In 1996, the State of South Carolina charged Larry McVay with common-law robbery. McVay, who was employed part-time and took home less than $160 per week after taxes, claimed that after paying his basic living expenses he had no money left with which to hire an attorney. A South Carolina court disagreed and denied McVay’s request for appointed counsel. Seven years later, Scott Peterson was arrested for the murder of his wife and unborn child in California. Although Peterson owned a home, drove an expensive SUV, and was carrying $10,000 in cash when he was captured, he claimed to be indigent. The State of California agreed and appointed counsel for him. The rationale underlying the Supreme Court’s landmark decision in Gideon v. Wainwright was that in order for every defendant to stand equal before the law, the poor man charged with a crime must be provided with a lawyer to assist him. Yet despite Gideon’s pronouncement, the seemingly middle-class Peterson was appointed counsel, while the nearly penniless McVay was left to fend for himself. As Gideon celebrates its fortieth birthday, this Article confronts the question of what it means to be indigent in our federalist system and whether the Supreme Court could establish a framework for defining indigency that would equalize the right to appointed counsel across the fifty states.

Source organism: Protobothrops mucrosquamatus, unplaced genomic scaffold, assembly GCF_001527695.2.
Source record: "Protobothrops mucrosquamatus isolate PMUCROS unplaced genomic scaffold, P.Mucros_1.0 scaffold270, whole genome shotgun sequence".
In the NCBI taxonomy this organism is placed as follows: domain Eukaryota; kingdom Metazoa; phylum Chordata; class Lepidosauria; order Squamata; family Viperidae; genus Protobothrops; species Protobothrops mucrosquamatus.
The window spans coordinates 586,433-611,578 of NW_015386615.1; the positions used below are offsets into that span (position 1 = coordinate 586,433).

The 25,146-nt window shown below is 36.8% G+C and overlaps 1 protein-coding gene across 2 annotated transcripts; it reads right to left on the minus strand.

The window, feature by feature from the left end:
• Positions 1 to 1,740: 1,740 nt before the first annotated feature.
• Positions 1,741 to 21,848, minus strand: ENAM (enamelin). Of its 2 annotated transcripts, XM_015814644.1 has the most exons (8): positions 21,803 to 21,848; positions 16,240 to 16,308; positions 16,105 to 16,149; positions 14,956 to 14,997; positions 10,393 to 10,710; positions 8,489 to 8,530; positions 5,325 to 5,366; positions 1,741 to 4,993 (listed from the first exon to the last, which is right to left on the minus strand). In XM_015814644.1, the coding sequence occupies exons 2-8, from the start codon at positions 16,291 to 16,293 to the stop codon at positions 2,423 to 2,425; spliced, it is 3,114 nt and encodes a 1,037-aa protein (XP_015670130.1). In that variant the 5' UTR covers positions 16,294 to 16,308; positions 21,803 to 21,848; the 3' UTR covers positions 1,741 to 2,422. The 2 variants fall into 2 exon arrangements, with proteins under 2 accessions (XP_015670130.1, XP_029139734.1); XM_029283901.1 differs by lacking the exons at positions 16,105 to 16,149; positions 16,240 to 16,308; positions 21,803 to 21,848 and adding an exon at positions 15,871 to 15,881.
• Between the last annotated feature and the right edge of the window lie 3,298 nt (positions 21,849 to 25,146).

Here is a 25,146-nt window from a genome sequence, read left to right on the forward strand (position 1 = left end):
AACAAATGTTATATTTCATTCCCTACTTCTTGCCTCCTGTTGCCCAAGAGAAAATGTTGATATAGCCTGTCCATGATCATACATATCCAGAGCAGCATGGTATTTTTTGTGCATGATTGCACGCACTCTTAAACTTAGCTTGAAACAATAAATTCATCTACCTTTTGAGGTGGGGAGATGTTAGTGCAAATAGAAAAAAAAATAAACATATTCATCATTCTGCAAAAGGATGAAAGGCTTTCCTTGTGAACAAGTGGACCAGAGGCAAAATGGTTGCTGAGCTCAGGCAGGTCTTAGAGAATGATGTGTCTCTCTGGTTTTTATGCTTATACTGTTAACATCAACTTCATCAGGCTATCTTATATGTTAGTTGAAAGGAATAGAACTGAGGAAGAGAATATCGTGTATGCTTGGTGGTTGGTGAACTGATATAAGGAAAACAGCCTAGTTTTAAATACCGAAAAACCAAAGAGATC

80 Indiana Law Journal 571-604 (2005)
Gershowitz, Adam M., "The Invisible Pillar of Gideon" (2005). Faculty Publications. 1250.